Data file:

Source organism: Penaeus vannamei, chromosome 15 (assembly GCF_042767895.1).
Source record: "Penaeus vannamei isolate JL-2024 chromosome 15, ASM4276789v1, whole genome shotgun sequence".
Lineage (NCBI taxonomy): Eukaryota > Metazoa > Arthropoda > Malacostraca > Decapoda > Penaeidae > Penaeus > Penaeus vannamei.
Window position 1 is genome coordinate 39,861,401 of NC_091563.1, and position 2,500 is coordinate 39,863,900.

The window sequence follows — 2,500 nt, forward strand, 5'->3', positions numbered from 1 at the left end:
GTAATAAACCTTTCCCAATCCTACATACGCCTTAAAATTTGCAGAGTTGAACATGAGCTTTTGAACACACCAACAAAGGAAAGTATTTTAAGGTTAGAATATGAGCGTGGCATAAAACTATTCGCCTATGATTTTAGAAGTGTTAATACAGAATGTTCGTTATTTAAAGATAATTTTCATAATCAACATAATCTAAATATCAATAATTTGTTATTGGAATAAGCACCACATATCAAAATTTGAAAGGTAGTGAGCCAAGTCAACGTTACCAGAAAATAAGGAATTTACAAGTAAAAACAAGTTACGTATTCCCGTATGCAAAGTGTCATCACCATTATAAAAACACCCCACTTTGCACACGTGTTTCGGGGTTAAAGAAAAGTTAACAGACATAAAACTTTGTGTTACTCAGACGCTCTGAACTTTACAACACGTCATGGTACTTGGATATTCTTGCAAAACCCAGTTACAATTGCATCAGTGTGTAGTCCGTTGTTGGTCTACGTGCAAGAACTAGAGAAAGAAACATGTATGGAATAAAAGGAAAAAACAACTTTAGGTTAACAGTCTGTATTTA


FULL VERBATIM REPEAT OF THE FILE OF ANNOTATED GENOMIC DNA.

Source organism: Penaeus vannamei, chromosome 15 (assembly GCF_042767895.1).
Source record: "Penaeus vannamei isolate JL-2024 chromosome 15, ASM4276789v1, whole genome shotgun sequence".
Lineage (NCBI taxonomy): Eukaryota > Metazoa > Arthropoda > Malacostraca > Decapoda > Penaeidae > Penaeus > Penaeus vannamei.
Window position 1 is genome coordinate 39,861,401 of NC_091563.1, and position 2,500 is coordinate 39,863,900.

The window sequence follows — 2,500 nt, forward strand, 5'->3', positions numbered from 1 at the left end:
GTAATAAACCTTTCCCAATCCTACATACGCCTTAAAATTTGCAGAGTTGAACATGAGCTTTTGAACACACCAACAAAGGAAAGTATTTTAAGGTTAGAATATGAGCGTGGCATAAAACTATTCGCCTATGATTTTAGAAGTGTTAATACAGAATGTTCGTTATTTAAAGATAATTTTCATAATCAACATAATCTAAATATCAATAATTTGTTATTGGAATAAGCACCACATATCAAAATTTGAAAGGTAGTGAGCCAAGTCAACGTTACCAGAAAATAAGGAATTTACAAGTAAAAACAAGTTACGTATTCCCGTATGCAAAGTGTCATCACCATTATAAAAACACCCCACTTTGCACACGTGTTTCGGGGTTAAAGAAAAGTTAACAGACATAAAACTTTGTGTTACTCAGACGCTCTGAACTTTACAACACGTCATGGTACTTGGATATTCTTGCAAAACCCAGTTACAATTGCATCAGTGTGTAGTCCGTTGTTGGTCTACGTGCAAGAACTAGAGAAAGAAACATGTATGGAATAAAAGGAAAAAACAACTTTAGGTTAACAGTCTGTATTTA